The Official Seal of the City of Louisville, no longer used following the formation of a consolidated city-county government in 2003, reflected its history and heritage in the fleur-de-lis representing French aid given during the Revolutionary War, and the thirteen stars signify the original colonies. It was designed by legendary Austrian typographer Victor Hammer . The new seal of the consolidated government retains the fleur-de-lis, but has only two stars, one representing the city and the other the county.
- Hillerich & Bradsby (known for Louisville Slugger baseball bats)
- Humana Inc. (Fortune 500)
- Kindred Healthcare Incorporated (Fortune 500)
- Papa John's Pizza
- Presbyterian Church (USA)
- Yum! Brands, Inc. (owners of KFC, Pizza Hut, Taco Bell, Long John Silver's and A & W Restaurants; formerly Tricon Global Restaurants, successor to KFC Corporation) (Fortune 500)
Louisville is served by the following local broadcast television stations:
- WAVE—Channel 3, an NBC affiliate
- WHAS—Channel 11, an ABC affiliate
- WLKY—Channel 32, a CBS affiliate
- WBKI—Channel 34, a WB affilate
- WDRB—Channel 41, a FOX affiliate
- WFTE—Channel 58, a UPN affiliate
Some of the major radio stations are:
- WFPL-FM : 89.3 - Louisville's NPR News Station
- WKUE-FM : 90.9 - Western's Public Radio (musical programming)
- WUKY-FM : 91.3 - NPR @ 91.3 FM
- WFPK-FM : 91.9 - WFPK Radio Louisville
- WILL-AM : 580.0 - The Information Advantage
- Rock: WQMF-FM : 95.7, WXNU-FM : 105.9, WTFX-FM : 100.5
- Oldies: WRKA-FM : 103.1, WQLL-FM : 103.9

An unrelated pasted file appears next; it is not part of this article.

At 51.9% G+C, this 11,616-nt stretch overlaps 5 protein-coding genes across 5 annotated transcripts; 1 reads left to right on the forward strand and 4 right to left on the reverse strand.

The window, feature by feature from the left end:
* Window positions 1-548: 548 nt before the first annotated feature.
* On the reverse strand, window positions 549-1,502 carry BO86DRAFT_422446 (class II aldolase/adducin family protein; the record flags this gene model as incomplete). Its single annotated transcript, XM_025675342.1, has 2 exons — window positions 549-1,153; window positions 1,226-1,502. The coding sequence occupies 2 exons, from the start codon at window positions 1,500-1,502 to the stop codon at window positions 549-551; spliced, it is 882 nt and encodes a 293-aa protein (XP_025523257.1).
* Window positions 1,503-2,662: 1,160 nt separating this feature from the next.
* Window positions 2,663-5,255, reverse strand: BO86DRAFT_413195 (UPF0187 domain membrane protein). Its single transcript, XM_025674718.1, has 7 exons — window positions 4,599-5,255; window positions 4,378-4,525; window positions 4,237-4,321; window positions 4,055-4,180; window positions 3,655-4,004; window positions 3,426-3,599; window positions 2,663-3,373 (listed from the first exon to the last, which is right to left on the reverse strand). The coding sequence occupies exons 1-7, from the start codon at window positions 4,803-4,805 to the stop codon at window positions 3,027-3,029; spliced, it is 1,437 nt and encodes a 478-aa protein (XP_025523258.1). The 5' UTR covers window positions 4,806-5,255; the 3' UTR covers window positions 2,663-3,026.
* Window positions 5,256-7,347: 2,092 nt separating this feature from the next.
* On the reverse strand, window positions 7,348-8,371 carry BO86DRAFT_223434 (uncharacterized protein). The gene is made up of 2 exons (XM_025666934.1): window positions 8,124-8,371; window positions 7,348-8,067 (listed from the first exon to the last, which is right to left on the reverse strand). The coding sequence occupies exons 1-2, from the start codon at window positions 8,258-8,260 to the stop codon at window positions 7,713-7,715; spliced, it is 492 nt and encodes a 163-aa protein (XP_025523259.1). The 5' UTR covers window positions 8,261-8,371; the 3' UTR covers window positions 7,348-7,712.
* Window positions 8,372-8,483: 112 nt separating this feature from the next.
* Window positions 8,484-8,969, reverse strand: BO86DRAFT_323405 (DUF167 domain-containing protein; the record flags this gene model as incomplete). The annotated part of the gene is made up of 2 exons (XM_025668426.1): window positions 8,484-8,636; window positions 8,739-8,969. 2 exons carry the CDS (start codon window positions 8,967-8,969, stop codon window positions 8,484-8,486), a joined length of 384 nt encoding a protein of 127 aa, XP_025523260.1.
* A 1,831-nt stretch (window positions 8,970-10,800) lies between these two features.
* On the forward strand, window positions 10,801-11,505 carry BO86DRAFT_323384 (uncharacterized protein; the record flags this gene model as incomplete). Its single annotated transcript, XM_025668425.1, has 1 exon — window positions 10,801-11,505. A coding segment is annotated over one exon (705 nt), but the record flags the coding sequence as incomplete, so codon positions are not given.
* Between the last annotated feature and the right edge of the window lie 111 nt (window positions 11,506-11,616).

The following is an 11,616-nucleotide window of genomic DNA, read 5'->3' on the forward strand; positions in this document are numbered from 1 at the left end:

- Classical: WUOL-FM : 90.5,
- Jazz/NAC: WFPL-FM : 89.3
- Urban: WGZB-FM : 96.5, WLSY-FM : 101.7, WLOU-AM : 1350
- Top 40: WDJX-FM : 99.7
- Talk radio: WHAS-AM: 840.0
Louisville is home to the University of Louisville, Spalding University , Sullivan University, Bellarmine University and Jefferson Community College (part of the Kentucky Community and Technical College System ).
The public school system, Jefferson County Public Schools, includes the distinctive Ballard High School, duPont Manual Magnet High School and Louisville Male High School. There are also a variety of special schools in the system, including:
- The Brown School, a small, centrally located, highly regarded K-12 school
- the Youth Performing Arts School (YPAS)
Louisville has 27 Catholic schools and two Catholic universities (the aforementioned Bellarmine and Spalding). Some of the high schools include:
- Assumption High School (all girls)
- Sacred Heart Academy (all girls)
- Trinity High School (all boys)
- Saint Xavier High School (all boys)
- Holy Cross High School (coeducational)
Also located in Louisville is the Christian Academy of Louisville (CAL), the largest Protestant school system in the country in terms of student population.
College basketball is very popular in greater Louisville; Louisville and the nearby University of Kentucky in Lexington have won a combined nine national titles (two at U of L and seven at UK), and four of the 25 winningest NCAA Division I teams are located in or near the city. Loyalties in the immediate Louisville area are fairly evenly divided between U of L and UK, with substantial numbers of Indiana and Purdue fans on the Indiana side of the river.